The first meeting of the grantees was held at Fairfield, Ct., Feb. 16, 1774, at the house of Gershom BRADLEY, L. C. OSBORN, moderator, meeting adjourned 'till the 17th, at the house of John HUBBEL, same town -- Stephen HULL, moderator; John BANKS voted proprietors' clerk; "Samuel HUNGERFORD, Capt. Abraham GOULD and Daniel Smith, committee to manage the prudence affairs of the township, and warn meetings from time to time. Voted, John CAMPS, Hezekiah BRADLEY, John HUBBELl, Gershom BRADLEY to set up notifications. Voted, to proceed to survey and lay out the township." At a proprietors' meeting, April, 1774, "voted every proprietor pay Azariel WARD of Wellstown, and David IVES of Goshen, lawful money, on each single right, or give a quit-claim deed of one-eighth part of said right, to said WARD and IVES, for their trouble for laying out said township." "Voted that the committee for said township shall have power to agree with some suitable person to go and see said township, in order to see what sort of land it is; and to be paid by proprietors, and to return in a reasonable time." Aug. 22, 1774, "voted to lay out the township into 78 equal shares -- Arah WARD, David IVES and Stephen HULL a committee for that purpose." "Voted, that the town should be surveyed by the first day of January, 1775; each lot bounded and numbered, and a plan of the same returned to the proprietors." March 14 1715, George BURR, John BANKS and Stephen HULL, were chosen selectmen, and Benjamin WYNKOOP as an additional selectman for the new township. Dec. 22, 1780, "voted to send an agent to the State of Vermont, to apply to his Excellency and his Council, or to the General Assembly of said State, for liberty to sell so much of delinquents' lands in the above township, as would raise a sum sufficient to pay the expenses of said township; Stephen HULL chosen agent for that purpose. The first meeting of the proprietors in the State of Vermont was held at Pawlet, Sept. 5, 1783. The meeting adjourned to Pownal, Sept. 8th, when it was voted to lay out one division of land, containing 160 acres, to each proprietor, James STEWART, Stephen HULL, Ebenezer WAKEMAN, Beach TOMLINSON and Wakeman HULL, a committee for that purpose; and May 17th to lay out a 2nd division of 100 acres to each proprietor, to be drawn according to the statute laws of the State of Vermont -- Beach TOMLINSON, Isaiah HUNGERFORD and Hubbard BARLOW, chosen for the above purpose.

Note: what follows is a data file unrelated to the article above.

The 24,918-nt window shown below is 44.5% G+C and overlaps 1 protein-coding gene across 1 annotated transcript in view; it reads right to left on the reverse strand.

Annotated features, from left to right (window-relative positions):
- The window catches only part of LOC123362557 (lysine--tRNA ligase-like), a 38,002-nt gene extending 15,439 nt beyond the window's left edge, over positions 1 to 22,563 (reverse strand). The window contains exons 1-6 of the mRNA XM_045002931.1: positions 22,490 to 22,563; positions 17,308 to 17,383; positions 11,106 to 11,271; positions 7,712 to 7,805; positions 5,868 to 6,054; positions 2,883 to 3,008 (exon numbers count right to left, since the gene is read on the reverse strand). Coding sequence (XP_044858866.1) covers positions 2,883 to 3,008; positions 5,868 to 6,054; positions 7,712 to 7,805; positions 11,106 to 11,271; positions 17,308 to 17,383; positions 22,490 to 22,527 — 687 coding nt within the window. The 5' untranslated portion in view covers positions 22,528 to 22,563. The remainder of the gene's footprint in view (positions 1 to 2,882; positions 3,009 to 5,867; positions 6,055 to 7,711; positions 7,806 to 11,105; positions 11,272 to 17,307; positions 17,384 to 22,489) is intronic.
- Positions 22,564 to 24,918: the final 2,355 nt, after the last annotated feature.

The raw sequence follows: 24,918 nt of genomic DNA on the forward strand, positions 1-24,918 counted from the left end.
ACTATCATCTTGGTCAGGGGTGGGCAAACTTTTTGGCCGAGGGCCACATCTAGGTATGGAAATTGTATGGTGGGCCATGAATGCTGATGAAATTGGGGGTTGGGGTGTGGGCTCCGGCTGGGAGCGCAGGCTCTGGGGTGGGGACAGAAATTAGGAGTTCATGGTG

Pownal, Sept. 6, 1786 -- voted "to accept the plan or plot of the 1st and 2nd division exhibited by Capt. Beach TOMLINSON and Hubbard BARLOW, with a survey-bill of the same for recording." Voted "to draw for the 1st and 2nd division lots, and that one draught should answer for both, and that the number any proprietor shall draw shall be the number of both his lots."